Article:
N2 - In this study we explored the importance of grass yield for the economic and environmental performance ofdairy farms that apply grazing. A whole-farm optimization model was used to analyse the effect of grass yieldon labour income, nitrogen (N) and phosphate (P2O5) losses and greenhouse gas emissions (summed in kgCO2-equivalents per kg fat-and-protein-corrected milk (FPCM)). The model contains all relevant activitiesand constraints present on Dutch dairy farms and represents a typical farm in 2016. The objective function ofthe model maximizes labour income. The model was used to optimize farm management for a dairy farm of50 ha with different grass yields. Data on grass yields were derived from 23-26 Dutch dairy farms that applygrazing for the years 2012-2014. Grass yield varied between farms from 34.5 to 69 MJ NEL/ha (NEL = netenergy for lactation) at the same fertilization level of about 225 kg N/ha. The model results show that, basedon the lowest and highest grass yield, labour income varied from -€9,300 to €23,700 yr-1. A higher grass yieldled to a higher labour income mainly due to lower costs for feed purchases. A higher grass yield also resultedin lower on-farm surpluses, i.e. 181 kg N/ha and 7 kg P2O5/ha (highest grass yield), compared to 245 kg N/ha and 22 kg P2O5/ha (lowest grass yield), and lower greenhouse gas emissions, i.e. 970 kg CO2-eq/kg FPCM(highest grass yield) compared to 1,047 kg CO2-eq/kg FPCM (lowest grass yield). Results show the importanceof grass yield to improve the economic and environmental performance of dairy farms. To identify optionsto increase grass yields further research will focus on quantifying relations between grassland managementand grass growth, utilization and intake on modern dairy farms.

AB - In this study we explored the importance of grass yield for the economic and environmental performance ofdairy farms that apply grazing. A whole-farm optimization model was used to analyse the effect of grass yieldon labour income, nitrogen (N) and phosphate (P2O5) losses and greenhouse gas emissions (summed in kgCO2-equivalents per kg fat-and-protein-corrected milk (FPCM)). The model contains all relevant activitiesand constraints present on Dutch dairy farms and represents a typical farm in 2016. The objective function ofthe model maximizes labour income. The model was used to optimize farm management for a dairy farm of50 ha with different grass yields. Data on grass yields were derived from 23-26 Dutch dairy farms that applygrazing for the years 2012-2014. Grass yield varied between farms from 34.5 to 69 MJ NEL/ha (NEL = netenergy for lactation) at the same fertilization level of about 225 kg N/ha. The model results show that, basedon the lowest and highest grass yield, labour income varied from -€9,300 to €23,700 yr-1. A higher grass yieldled to a higher labour income mainly due to lower costs for feed purchases. A higher grass yield also resultedin lower on-farm surpluses, i.e. 181 kg N/ha and 7 kg P2O5/ha (highest grass yield), compared to 245 kg N/ha and 22 kg P2O5/ha (lowest grass yield), and lower greenhouse gas emissions, i.e. 970 kg CO2-eq/kg FPCM(highest grass yield) compared to 1,047 kg CO2-eq/kg FPCM (lowest grass yield). Results show the importanceof grass yield to improve the economic and environmental performance of dairy farms. To identify optionsto increase grass yields further research will focus on quantifying relations between grassland managementand grass growth, utilization and intake on modern dairy farms.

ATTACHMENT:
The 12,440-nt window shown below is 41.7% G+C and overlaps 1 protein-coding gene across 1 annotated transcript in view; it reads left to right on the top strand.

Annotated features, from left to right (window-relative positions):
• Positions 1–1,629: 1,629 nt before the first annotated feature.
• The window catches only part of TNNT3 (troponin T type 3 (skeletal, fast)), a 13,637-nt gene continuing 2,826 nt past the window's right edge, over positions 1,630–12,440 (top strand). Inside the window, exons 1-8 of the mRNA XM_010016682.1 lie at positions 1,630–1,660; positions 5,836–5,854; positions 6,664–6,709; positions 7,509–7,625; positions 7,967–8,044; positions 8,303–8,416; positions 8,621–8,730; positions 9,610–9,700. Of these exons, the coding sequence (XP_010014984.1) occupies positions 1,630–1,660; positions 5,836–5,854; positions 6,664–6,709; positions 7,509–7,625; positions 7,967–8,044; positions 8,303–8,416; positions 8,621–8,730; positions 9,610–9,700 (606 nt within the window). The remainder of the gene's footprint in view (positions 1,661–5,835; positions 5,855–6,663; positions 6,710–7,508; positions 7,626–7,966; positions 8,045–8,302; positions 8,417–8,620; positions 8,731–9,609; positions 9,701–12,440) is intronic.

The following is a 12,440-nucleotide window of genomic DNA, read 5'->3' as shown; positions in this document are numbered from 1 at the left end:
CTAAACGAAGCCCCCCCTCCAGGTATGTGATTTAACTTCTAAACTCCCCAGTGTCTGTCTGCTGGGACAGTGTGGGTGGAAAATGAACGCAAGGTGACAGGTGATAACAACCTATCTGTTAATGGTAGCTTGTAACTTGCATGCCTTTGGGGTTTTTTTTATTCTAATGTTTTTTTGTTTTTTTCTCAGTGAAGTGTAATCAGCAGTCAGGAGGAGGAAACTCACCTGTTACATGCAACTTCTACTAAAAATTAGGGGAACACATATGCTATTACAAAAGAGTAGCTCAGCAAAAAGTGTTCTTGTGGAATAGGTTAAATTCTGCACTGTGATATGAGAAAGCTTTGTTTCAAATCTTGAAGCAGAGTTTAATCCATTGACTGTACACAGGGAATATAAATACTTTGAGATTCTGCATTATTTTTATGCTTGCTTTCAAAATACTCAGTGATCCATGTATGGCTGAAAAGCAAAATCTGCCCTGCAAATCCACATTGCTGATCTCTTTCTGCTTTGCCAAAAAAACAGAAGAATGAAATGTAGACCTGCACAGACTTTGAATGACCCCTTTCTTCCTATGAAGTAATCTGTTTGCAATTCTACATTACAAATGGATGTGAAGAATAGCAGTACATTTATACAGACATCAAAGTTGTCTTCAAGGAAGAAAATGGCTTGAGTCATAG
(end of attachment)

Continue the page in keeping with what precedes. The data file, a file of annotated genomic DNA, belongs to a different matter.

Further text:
M3 - Abstract

SP - 1029

EP - 1029

BT - Book of Abstracts of the 67st Annual Meeting of the European Federation of Animal Science

ER -

Klootwijk CW, van Middelaar CE, van den Pol A, Berentsen PBM, de Boer IJM. The effect of grass yield on economic and environmental performance of dairy farms. In Book of Abstracts of the 67st Annual Meeting of the European Federation of Animal Science. 2016. p. 1029-1029